A Rage for Clarity

Portrait of M. Félix Fénéon by Paul Signac
Museum of Modern Art /Paige Knight/© 2019 Artists Rights Society (ARS), New York/ADAGP, Paris
Paul Signac: Opus 217. Against the Enamel of a Background Rhythmic with Beats and Angles, Tones, and Tints, Portrait of M. Félix Fénéon in 1890, 1890

“Several friends had told me that he had died, others thought he might still be alive but hiding somewhere.” With those words John Rewald, the pioneering historian of Impressionism and Postimpressionism, opened a long essay on Félix Fénéon, an uncategorizable figure in French literary, artistic, and political circles who had died in 1944 at the age of eighty-three. Writing in the Gazette des Beaux-Arts in 1947, Rewald recalled how a decade earlier an acquaintance had suggested he look up Fénéon in the phone book. It hadn’t occurred to him that this ubiquitous presence in fin-de-siècle Paris, who had known artists and writers from Seurat and Verlaine to Matisse and Valéry, would be hiding in plain sight. But there was a telephone number. Soon Rewald was making the first of many visits to Fénéon’s home on the avenue de l’Opéra in the heart of Paris, where “an asthmatic elevator” took him “way up under the roof of a large, silent apartment house.” He was greeted by “a tall and bony man with a stern face on which he produced somehow an encouraging smile.” Fénéon’s apartment was chockablock with the extraordinary collection of art that he had built over a lifetime spent nourishing the hopes and dreams of the avant-garde. There were works, some of them masterworks, by Seurat, Toulouse-Lautrec, Modigliani, Bonnard, Vuillard, Signac, Renoir, and Degas, together with an important collection of African sculpture.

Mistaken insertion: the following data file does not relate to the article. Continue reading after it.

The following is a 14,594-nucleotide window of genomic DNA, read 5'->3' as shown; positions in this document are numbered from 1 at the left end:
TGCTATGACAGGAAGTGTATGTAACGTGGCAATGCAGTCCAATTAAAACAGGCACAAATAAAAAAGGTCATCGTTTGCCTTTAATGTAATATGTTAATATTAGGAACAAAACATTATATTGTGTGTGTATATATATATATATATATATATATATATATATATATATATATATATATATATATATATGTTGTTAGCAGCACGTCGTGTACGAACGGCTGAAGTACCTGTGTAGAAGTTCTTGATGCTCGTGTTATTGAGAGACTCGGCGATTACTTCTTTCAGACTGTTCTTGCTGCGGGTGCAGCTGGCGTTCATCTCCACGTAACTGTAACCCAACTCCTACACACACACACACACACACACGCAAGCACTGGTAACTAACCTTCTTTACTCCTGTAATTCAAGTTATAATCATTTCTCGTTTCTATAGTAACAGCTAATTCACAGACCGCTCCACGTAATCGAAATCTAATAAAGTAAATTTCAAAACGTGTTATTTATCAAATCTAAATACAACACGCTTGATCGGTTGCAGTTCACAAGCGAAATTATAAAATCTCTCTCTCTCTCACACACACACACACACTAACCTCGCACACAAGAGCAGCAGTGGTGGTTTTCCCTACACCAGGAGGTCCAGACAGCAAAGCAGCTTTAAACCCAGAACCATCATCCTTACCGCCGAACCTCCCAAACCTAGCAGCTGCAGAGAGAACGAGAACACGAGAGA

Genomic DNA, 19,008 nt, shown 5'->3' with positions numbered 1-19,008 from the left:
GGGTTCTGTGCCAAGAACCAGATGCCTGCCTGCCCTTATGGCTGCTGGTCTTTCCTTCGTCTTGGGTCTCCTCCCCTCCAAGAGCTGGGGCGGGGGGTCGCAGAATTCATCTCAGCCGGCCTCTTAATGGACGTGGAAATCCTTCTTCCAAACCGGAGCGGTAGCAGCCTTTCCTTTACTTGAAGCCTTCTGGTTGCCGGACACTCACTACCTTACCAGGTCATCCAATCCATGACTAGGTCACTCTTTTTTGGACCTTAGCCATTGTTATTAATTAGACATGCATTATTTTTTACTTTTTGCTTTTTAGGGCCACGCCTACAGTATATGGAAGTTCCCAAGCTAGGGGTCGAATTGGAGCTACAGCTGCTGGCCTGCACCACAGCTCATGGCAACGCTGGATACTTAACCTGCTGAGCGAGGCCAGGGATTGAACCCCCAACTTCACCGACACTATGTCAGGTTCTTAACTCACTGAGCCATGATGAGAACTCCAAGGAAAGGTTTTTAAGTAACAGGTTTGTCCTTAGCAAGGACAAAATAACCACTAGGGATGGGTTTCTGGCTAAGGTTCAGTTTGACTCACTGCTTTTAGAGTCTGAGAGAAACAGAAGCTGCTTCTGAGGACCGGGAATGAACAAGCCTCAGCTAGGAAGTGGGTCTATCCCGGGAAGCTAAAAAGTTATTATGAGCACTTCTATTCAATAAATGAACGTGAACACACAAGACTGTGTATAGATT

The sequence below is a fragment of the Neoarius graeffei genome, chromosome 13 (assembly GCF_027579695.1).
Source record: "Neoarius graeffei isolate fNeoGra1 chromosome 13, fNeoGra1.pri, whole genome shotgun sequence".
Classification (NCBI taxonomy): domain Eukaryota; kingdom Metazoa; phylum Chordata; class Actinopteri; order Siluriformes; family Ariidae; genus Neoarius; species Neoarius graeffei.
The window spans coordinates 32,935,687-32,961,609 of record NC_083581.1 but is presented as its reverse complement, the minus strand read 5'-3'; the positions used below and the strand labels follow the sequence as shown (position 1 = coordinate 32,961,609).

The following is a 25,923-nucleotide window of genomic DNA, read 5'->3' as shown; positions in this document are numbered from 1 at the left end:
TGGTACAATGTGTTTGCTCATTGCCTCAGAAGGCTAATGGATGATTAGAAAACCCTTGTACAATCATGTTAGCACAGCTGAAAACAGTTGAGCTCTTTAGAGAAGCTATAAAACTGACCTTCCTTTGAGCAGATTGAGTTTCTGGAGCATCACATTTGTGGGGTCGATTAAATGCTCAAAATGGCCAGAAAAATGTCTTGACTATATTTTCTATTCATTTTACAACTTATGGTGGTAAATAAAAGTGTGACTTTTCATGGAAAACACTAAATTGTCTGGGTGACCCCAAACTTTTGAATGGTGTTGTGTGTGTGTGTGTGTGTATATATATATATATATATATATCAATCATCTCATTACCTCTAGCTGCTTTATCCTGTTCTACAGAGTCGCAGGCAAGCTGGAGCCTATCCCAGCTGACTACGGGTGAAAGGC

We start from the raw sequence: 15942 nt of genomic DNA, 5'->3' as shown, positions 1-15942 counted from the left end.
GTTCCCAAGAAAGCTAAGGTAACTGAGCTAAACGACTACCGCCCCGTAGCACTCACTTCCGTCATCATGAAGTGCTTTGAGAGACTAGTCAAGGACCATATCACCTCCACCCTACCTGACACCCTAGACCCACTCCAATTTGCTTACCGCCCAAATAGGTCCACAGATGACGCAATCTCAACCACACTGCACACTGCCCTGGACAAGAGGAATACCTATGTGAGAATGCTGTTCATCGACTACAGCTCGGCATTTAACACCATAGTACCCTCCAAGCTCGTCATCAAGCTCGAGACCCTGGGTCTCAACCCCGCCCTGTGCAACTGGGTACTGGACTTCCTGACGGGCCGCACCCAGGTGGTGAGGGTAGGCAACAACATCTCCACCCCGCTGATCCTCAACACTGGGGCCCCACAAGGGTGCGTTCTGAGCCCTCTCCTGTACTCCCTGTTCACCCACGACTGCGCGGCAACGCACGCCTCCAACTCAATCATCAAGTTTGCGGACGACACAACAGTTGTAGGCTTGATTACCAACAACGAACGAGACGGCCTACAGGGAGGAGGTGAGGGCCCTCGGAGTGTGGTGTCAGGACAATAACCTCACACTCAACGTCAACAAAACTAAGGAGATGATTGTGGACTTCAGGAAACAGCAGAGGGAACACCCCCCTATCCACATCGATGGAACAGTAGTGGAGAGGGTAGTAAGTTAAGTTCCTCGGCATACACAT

An argument can be made that Fénéon is still hiding in plain sight, although, however marginal his reputation has been in the United States, he has long had a following in France. In Paris last year, a two-part exhibition at the Musée du quai Branly–Jacques Chirac and the Musée de l’Orangerie brought Fénéon’s variegated achievements to the attention of a wider public.* In the United States, where his Novels in Three Lines, in a translation by Luc Sante, received a good deal of attention a decade ago, a version of the Parisian show was slated to open at the Museum of Modern Art. It’s not clear what will become of it, with MoMA’s plans, like those of every other cultural institution, in a holding pattern owing to the coronavirus. But whatever its fate in New York, where it has been called “Félix Fénéon: The Anarchist and the Avant-Garde—From Signac to Matisse and Beyond,” the catalog is now available. The current moment, when pressing social, environmental, and political concerns can leave artistic life looking beleaguered, seems right to examine his wide-ranging and sometimes incendiary artistic and political involvements.

Fénéon is not a simple case. In appearance he…


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